The answer is: It depends.
Are the horses used to being in the barn? Do they consider a stall a "safe place"? If so, they may be calmer there than they would be outside. But if the horses are used to fending for themselves outside, the sound of intense rain, hail or debris on the roof, and no way to escape it, might incite them to riot. If the horses panic inside their stalls, what will happen? Can they rear up and knock themselves out from hitting the ceiling or light fixtures? Will they kick concrete walls and break a leg? Will they try to jump out of the stall and end up straddling the wall or jam a leg through bars that are too far apart for safety? Can they break through the stall doors, and if so, what awaits them in the aisle of the barn? Can they see their fellow horses or are they isolated in their fear?Or, HORRORS! are they alone, with no comfort from other horses? If the answers are negative, the horses COULD be better off outside.
What is the condition of the structure? Is it strong enough to withstand high winds? Are there tie-downs at the corners? Shear-strength in the walls? Nothing will protect your barn from a direct hit from a tornado, but if it's passing close by and there is debris flying through the air, will the barn withstand a glancing blow?
On the other hand, if you turn your horses loose what do they face? Everyone has heard of horses (and golfers!) who shelter under trees in a thunderstorm and are killed by lightning. Do the horses have other shelter in the pasture or will they head for the trees? Is there a low spot on the property that might protect them from both lightning and the chaos of a tornado without danger of flash flooding? Horses are smart about saving themselves. They haven't survived as a species this long without knowing how. But they need options. Is the choice between a stall and a small, flat, featureless pasture where they are exposed to the elements?
What is the prevailing direction of the storms? Tornadoes typically travel from southwest to northeast. In my part of the world, rainstorms come from the south and icy spring winds come from the north, so my barn's doors open east and west. I'm surrounded on all sides by trees that cut the force of the wind as well, both at the barn and in the pasture. My horses have full access to stalls and pasture and in inclement weather PREFER to stand outside.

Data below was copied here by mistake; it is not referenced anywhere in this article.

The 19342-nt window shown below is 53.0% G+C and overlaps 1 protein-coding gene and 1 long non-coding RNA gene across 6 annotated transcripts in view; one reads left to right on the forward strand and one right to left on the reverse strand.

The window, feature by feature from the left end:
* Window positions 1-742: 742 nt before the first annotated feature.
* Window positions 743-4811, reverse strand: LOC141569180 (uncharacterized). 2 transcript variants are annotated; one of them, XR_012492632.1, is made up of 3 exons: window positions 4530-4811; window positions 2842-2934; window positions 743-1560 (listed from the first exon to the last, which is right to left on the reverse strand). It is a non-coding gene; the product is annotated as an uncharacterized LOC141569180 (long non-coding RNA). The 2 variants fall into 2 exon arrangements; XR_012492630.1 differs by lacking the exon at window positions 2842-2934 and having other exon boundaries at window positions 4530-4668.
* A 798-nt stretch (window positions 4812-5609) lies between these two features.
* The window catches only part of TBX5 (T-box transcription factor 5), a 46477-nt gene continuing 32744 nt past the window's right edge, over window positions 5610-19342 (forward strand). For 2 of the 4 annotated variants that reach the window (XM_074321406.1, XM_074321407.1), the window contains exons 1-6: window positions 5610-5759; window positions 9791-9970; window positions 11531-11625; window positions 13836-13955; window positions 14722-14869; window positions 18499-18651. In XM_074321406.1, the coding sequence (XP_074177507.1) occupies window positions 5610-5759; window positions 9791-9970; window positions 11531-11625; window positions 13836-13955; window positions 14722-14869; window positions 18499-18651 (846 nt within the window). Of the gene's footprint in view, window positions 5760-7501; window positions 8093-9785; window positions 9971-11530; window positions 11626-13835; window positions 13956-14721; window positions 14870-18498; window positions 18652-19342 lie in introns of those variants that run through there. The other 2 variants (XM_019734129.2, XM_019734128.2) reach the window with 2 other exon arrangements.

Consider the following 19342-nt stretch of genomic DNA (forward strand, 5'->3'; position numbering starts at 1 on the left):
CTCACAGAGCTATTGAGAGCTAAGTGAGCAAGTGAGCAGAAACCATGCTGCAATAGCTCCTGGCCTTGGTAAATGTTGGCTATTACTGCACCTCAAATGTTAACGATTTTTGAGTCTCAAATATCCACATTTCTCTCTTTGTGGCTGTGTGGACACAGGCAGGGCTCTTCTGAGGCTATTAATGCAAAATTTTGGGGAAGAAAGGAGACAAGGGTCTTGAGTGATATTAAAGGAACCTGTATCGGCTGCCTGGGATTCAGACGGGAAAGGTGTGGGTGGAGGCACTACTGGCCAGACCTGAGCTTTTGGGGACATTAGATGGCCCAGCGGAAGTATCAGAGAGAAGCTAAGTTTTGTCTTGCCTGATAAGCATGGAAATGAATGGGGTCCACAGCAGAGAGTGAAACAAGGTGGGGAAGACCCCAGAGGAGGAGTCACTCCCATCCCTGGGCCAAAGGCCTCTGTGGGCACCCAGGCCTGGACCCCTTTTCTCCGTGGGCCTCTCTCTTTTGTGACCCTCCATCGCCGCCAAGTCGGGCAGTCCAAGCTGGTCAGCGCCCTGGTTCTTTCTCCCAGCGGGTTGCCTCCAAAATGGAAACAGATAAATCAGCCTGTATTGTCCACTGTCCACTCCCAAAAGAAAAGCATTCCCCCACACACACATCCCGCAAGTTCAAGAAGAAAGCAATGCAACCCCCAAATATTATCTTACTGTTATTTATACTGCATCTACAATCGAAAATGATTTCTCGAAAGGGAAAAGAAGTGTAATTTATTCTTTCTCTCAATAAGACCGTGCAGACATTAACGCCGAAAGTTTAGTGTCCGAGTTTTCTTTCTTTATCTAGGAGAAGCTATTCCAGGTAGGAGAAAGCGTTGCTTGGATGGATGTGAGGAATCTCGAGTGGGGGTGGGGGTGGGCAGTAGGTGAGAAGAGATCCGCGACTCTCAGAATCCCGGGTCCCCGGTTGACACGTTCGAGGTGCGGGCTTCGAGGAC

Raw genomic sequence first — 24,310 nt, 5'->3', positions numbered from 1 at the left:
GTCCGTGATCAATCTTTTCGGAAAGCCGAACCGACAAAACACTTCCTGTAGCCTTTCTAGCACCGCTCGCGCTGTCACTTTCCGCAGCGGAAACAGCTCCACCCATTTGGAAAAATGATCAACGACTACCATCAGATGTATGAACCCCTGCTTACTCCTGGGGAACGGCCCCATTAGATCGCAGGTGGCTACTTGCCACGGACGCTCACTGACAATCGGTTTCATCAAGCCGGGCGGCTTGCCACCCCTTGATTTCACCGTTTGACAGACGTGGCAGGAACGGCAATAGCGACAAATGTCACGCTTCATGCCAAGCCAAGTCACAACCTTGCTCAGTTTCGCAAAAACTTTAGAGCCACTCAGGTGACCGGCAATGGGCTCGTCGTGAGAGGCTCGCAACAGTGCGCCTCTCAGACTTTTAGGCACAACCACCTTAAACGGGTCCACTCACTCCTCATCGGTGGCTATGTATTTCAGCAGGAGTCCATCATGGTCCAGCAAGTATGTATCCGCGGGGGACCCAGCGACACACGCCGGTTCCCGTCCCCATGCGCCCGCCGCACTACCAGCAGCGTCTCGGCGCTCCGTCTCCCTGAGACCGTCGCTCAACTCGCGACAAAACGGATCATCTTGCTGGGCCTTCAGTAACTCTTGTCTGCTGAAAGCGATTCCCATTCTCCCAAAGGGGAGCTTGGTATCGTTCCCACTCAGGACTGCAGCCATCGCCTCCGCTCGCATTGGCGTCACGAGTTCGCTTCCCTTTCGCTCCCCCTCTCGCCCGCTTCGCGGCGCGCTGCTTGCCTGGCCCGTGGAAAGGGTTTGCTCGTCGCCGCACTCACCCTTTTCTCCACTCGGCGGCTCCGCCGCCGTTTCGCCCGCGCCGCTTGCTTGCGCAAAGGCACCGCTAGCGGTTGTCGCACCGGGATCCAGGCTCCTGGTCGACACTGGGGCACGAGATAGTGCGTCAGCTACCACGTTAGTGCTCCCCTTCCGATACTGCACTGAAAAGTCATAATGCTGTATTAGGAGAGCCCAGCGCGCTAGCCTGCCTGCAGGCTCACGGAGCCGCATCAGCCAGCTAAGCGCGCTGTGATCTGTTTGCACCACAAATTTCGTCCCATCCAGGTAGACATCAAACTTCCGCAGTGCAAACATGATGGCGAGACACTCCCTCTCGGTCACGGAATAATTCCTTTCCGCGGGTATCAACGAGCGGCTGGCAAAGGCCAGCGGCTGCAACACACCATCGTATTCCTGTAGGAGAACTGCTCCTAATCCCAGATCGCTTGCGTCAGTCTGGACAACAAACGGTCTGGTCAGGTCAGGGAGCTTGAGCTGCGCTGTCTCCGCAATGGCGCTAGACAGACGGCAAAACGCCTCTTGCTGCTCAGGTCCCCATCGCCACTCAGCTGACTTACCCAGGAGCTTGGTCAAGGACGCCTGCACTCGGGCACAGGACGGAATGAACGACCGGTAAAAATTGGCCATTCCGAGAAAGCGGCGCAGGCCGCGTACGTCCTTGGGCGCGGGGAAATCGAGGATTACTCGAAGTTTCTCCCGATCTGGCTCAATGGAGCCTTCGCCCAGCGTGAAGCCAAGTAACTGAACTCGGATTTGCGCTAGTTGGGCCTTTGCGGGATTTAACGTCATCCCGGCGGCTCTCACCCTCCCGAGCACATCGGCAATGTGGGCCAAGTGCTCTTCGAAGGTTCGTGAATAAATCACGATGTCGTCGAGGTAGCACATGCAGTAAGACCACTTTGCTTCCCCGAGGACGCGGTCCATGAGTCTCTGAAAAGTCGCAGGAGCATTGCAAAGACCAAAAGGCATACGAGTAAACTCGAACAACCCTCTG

Given a choice, horses will often shelter up against the lee side of a building. They won't care if they get wet if they're sheltered from the wind. This is especially true if they can "bunch up" outside, but inside the stalls they are isolated and cannot find comfort from the presence of a stablemate.
How safe is it outside? In looking around your pasture and barnyard, is there "stuff" that could become missiles in strong wind? Buckets left lying around? Garbage cans? A burn pile of branches? Could a violent wind push your horse trailer through the fence? Then the broken boards or posts could become free-flying projectiles. And, speaking of that, how sturdy ARE your fences? If you turn out your horses could they escape with a little determination or panic?
You need to consider these types of questions before you can determine the answer. And, of course, the answer may be different depending on thenature of the emergency facing you. What would be considered an appropriate action for a rainstorm may not be safe in a tornado. As I mentioned, my horses aren't stabled so make their own decision about where they would be safest. Even in a raging rainstorm, which we get in the winter, I don't interfere with that decision. But, because I live in a forest, on a hilltop, in a dry climate, I have to consider wildland fires (I'm also almost on top of the San Andreas faultline!). If I were forced to evacuate immediately and for some reason couldn't take my horses, I would turn them loose and close the barn doors. I would open up all gates except the one to the road and trust them to find a route to safety. They would then have the option of hunkering down in the pond which is in a depression, or going off the back of the property and either along the ridge or down the mountain. But not everyone has the luxury of making that choice. YOUR choice may be to evacuate in the face of exteme weather to escape a dangerous home situation.
And, you might as well throw barn fires into the equation. The Connecticut Horse Council has a Horse 911 program that helps you figure out the dynamics of barn fire safety. Barns are fires waiting to happen! My book also has a chapter on barn fire safety written by the Horse 911 author, Halide Caine, and Jeff Galloway, who teaches barn fire safety classes through Emergency Training Systems. Laurie Loveman's website is dedicated to barn fire safety and has stats on barn fires that will curl your hair.
A little planning and knowledge of your own personal situation will go a long way toward protecting your horses.